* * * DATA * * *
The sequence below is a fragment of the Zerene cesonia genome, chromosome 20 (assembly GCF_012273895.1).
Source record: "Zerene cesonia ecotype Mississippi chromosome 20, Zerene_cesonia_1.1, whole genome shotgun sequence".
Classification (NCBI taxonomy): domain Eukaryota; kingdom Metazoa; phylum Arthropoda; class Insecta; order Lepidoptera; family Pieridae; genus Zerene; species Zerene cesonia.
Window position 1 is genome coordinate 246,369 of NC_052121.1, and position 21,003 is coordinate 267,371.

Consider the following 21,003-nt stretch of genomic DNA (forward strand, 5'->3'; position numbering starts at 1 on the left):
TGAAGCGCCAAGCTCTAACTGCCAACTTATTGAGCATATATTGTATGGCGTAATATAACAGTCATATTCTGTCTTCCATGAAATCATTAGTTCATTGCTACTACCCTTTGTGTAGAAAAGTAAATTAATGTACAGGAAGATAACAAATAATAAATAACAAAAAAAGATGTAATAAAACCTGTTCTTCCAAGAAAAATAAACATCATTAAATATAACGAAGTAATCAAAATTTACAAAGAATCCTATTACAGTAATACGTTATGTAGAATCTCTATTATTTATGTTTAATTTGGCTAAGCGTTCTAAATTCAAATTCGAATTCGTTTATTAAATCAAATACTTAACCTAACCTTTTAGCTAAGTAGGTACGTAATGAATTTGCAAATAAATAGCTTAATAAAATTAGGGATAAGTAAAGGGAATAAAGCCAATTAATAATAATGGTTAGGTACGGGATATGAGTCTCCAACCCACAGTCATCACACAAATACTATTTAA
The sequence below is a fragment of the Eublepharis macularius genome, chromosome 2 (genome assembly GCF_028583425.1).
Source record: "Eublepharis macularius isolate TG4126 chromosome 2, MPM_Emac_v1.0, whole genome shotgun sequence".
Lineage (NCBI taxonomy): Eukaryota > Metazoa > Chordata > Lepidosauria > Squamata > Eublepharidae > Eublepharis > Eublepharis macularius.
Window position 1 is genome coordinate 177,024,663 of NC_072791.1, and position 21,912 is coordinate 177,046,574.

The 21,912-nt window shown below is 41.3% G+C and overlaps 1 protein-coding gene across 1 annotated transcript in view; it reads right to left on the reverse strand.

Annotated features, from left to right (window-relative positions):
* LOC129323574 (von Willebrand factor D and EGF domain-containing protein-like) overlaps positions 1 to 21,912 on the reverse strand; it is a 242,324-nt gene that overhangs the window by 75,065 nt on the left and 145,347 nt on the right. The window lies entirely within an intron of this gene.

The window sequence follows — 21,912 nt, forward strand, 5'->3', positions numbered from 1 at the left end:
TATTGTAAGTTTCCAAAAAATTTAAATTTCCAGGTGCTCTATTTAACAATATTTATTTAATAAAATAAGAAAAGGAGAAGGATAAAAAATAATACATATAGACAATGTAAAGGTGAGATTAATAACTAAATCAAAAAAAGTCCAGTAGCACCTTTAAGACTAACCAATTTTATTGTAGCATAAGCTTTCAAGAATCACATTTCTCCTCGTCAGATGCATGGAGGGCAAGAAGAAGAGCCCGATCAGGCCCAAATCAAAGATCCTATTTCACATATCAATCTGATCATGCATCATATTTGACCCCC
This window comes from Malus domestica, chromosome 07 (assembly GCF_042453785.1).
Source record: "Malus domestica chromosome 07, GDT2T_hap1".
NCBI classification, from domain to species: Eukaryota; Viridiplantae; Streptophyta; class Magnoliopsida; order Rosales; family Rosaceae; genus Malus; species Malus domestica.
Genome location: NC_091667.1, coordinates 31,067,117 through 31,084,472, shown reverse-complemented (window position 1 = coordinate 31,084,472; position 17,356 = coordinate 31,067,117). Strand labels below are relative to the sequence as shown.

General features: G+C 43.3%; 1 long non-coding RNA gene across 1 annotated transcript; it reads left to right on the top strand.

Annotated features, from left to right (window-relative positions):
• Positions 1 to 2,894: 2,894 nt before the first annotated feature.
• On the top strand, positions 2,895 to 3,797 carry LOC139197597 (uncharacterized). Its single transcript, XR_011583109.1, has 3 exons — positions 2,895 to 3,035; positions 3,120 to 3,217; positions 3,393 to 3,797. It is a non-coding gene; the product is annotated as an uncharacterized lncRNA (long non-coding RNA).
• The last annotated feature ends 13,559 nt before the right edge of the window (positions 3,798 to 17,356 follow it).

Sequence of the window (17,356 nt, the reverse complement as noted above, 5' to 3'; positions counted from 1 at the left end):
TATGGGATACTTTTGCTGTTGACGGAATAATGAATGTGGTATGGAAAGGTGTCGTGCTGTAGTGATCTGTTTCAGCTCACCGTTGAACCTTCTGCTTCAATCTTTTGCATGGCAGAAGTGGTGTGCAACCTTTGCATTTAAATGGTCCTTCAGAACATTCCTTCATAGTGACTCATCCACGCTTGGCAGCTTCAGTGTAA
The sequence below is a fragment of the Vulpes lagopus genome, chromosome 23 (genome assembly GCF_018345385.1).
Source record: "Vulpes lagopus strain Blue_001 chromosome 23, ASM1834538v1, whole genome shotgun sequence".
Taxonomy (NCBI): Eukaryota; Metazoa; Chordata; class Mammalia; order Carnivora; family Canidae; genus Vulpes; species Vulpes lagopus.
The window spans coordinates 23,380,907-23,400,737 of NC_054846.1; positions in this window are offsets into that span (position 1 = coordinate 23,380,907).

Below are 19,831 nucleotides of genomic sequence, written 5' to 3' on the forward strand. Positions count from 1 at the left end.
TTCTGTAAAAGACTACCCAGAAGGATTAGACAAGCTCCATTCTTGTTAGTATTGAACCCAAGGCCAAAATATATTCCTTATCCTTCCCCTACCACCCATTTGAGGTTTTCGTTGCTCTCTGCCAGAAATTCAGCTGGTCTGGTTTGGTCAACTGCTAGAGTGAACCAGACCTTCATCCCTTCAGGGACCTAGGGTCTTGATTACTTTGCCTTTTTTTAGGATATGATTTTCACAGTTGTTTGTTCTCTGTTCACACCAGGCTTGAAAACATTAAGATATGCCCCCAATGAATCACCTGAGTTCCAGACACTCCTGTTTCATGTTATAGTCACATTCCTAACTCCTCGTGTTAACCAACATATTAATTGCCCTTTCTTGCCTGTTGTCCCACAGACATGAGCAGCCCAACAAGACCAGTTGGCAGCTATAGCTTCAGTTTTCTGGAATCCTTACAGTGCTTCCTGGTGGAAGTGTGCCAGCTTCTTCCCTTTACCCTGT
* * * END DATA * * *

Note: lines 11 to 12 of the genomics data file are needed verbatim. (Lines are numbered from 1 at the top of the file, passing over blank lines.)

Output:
The 21,912-nt window shown below is 41.3% G+C and overlaps 1 protein-coding gene across 1 annotated transcript in view; it reads right to left on the reverse strand.

Annotated features, from left to right (window-relative positions):